Well, James (DNA) Watson had a purported IQ of 125. William (transistor) Shockley's was in the low 130s. Both these men are generally considered geniuses. Shockley considered himself a second or third level (as he put it) genius. I think the average PhD has a 140 IQ. Durk Pearson's IQ wasn't measurable, but I hesitate to think of him as a genius. That might be because he's so up there and I'm not.
I put "genius" in scare-quotes because IQ testers will say that anyone with a high enough IQ (150 or 160 are typical lower limits) is a genius.
But genius, as most people understand it, is obviously not reducible to IQ. To put it in plain language, you can be extremely smart without being particularly creative. Ramanujan, Einstein, Feynman, et al. were extremely creative, not just extremely smart.
Also (and this pushes us outside the limits of conventional intelligence testing), most genius-level capabilities are specialized. Ramanujan, for instance, was highly creative in certain areas of mathematics; I gather from my (very limited) knowledge of his life that he wasn't highly creative at anything else. Mozart was highly creative in music; nothing special otherwise.
Standard IQ testing procedures assume a normal distribution (a bell curve) of scores in the human population, with a population mean of 100 and a standard deviation of 15. Two standard deviations above the mean yields an IQ of 130. That's higher than the IQ's of roughly 98% of the population, but "genius" level IQ (see disclaimer above) is more than three standard deviations above the mean.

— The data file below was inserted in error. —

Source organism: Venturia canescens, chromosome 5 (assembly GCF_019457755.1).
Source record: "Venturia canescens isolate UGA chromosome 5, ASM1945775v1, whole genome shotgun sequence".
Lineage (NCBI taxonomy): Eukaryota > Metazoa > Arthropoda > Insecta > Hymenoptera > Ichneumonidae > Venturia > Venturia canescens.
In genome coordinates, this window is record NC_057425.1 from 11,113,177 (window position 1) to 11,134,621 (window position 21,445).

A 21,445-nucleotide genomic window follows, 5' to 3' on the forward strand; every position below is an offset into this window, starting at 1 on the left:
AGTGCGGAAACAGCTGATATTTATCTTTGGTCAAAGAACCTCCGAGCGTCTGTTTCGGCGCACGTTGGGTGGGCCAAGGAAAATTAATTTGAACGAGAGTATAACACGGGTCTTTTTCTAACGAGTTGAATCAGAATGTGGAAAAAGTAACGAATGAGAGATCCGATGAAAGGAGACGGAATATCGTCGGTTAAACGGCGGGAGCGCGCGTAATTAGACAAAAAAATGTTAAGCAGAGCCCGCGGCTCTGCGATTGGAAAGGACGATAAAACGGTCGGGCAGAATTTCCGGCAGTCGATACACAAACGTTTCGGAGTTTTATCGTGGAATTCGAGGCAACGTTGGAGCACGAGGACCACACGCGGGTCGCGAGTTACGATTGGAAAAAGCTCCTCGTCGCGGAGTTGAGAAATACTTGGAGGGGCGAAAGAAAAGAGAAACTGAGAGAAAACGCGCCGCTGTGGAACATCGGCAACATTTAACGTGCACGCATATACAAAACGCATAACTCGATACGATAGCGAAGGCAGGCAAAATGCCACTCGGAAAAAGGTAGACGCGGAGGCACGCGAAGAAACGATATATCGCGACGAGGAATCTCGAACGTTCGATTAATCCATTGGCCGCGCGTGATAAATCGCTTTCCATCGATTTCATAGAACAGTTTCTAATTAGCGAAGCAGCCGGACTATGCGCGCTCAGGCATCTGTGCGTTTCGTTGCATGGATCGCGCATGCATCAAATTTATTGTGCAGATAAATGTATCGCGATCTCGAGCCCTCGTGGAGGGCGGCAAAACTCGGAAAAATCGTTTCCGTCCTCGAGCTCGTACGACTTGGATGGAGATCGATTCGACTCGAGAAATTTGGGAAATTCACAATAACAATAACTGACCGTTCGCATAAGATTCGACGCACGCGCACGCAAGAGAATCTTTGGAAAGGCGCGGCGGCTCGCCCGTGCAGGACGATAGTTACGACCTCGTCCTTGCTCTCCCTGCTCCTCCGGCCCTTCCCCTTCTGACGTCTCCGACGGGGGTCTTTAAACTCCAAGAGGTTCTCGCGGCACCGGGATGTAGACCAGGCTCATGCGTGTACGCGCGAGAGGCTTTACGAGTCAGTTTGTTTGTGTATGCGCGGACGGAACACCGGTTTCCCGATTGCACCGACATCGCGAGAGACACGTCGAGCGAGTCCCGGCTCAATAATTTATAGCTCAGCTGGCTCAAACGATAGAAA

You've confirmed what I meant to imply about Ayn Rand being a slow reader. Her slow reading was a consequence of other unusual cognitive abilities. But of course it came at a cost--like not being willing to put the time in to read John Rawls' book.
I'm not claiming comparable scale here, but I read articles in academic psychology very slowly, compared to nearly anything else I read. It's because I'm constantly trying to figure out what's being assumed, or what the unstated implications might be. I can read a novel in French (a language that I didn't learn till my teenage years, and that I have to use different brain centers to process) faster than most psych journal publications in English.
An IQ test score is considered an objective measurement of (some types) of intelligence because it's a number that can be compared with other numbers. I understand IQ tests were developed and/or first extensively used as a quick way of determining who was officer material and who wasn't in WWI.
I think that someone who isn't a genius can create something of genius. I think genius can even be a flash in the pan. But when you get to the top of the heap it's just staggering, especially with the math and science guys closely followed by the classical music creators. Wow! As for Ayn Rand, I think she was absolutely a genius who peaked in the 1940s with "The Fountainhead" and the first years of writing "Atlas Shrugged." But I then think she effectively got stuck inside her own creations. As Nathaniel Branden said (regarding "Atlas"): "and wasn't coming out." (Not necessarily an exact quote.) You aren't a genius if you've created nothing to show for it. I think that that is the common thread in considered genius.